No Strings Attached

Benefits outweigh risks in choosing wireless access control solutions

Much attention has been given to the development and deployment of IP-based video surveillance systems. However, the adoption rate of these new technologies has been slowed, in part, by the heavy bandwidth consumption of video streams and their adverse impact on the network.

Meanwhile, unhindered by these restraints, manufacturers of relatively low data-rate access control systems gradually have been introducing network-based offerings of their own. The idea is to take advantage of the powerful and ubiquitous TCP/IP communication platform without the drawback of convincing the IT department to permit consumption of large quantities of their most precious commodity: bandwidth.

Furthermore, the IP network is reasonable to deploy and universally understood. IT professionals from any nation work within the same framework and rule set, therefore installation and configuration challenges associated with proprietary technologies are all but eliminated.

However, in many cases, a wire-line network connection is not readily available at all locations where access control points may be required. Few buildings—even those that are relatively new—include network connections (RJ-45 ports) at their doors and gates. As a result, wireless technologies are being considered to deploy these Ethernet-based edge devices. End users should explore many factors when designing and deploying a wireless Ethernet-based access control system.

Traditional Protocols
With its introduction several decades ago, electronic access control has solved many of the limitations of mechanical locks and keys. A wide range of credentials can be used to replace mechanical keys; the electronic access control system grants access based on the credential presented.

When access is granted, the door is unlocked for a predetermined time, and the transaction is recorded. When access is refused, the door remains locked, and the attempted access is recorded. The system also will monitor the door and alarm if the door is forced open or held open too long after being unlocked.

In most access control solutions, the system uses a simple challenge-response system to allow access to a door or gate. When a credential is presented to a reader, it sends the credential’s information, in the form of an encrypted bit string, to a control panel. The control panel compares the credential’s number to an access control list, grants or denies the request and sends a transaction log to a database. When access is denied based on the list, the door remains locked. If there is a match between the credential and the access control list, the control panel operates a relay that, in turn, unlocks the door.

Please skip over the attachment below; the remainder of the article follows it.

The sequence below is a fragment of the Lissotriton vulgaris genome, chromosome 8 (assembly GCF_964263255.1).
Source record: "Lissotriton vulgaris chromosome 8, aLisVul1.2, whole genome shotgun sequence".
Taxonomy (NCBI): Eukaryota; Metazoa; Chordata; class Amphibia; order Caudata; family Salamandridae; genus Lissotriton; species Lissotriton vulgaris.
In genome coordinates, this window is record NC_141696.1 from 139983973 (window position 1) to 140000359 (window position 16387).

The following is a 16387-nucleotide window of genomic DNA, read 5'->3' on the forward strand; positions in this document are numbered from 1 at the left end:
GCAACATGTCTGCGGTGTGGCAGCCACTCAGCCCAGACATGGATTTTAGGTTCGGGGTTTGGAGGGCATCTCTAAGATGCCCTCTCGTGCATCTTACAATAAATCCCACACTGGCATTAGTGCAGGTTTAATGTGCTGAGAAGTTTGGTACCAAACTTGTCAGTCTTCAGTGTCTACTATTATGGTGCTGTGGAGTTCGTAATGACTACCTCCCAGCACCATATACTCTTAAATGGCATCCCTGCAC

Therefore, communication typically is taking place between the access control hardware at the door and a panel containing the system intelligence and database of authorized personnel. This communication traditionally has taken place along standard low-voltage cabling, creating a dedicated loop between the two devices. The advantage of this dedicated design is that it allows the system designer complete end-to-end control of the system’s cabling, without concern for impact from other devices running on the same wire. The principal disadvantage is that the reader devices must be hard-wired to the central panel to facilitate communication, and therefore costly cable runs to every access-enabled door are required. The system cannot be easily accessed from other geographical locations.

Why Use Ethernet?
Before examining the case for wireless technology, first understand that an Ethernet-based IP solution is preferred over a traditional closed-loop proprietary protocol. Here are the most compelling reasons:

Ubiquitous existing infrastructure. Billions of linear feet of Cat-3, Cat-5(e) and Cat-6 copper cabling and optical glass fiber are already installed worldwide. TCP/IP networks are everywhere and are being used to support data transmission in almost every vertical market.

Ethernet (IP) technologies also are widely understood by many IT and business process professionals; therefore, it is easier to conduct discussions among disparate groups within a company to reach consensus and share network resources among users.

Finally, since TCP/IP networks are standards-based, manufacturers can develop and bring to market products that are cost-effective and readily upgraded.

Thus, with this infrastructure in place, access control companies are providing customers with the ability to leverage the existing network and not requiring them to run new dedicated low-voltage cabling from every door controller and/or card reader to a centralized database server.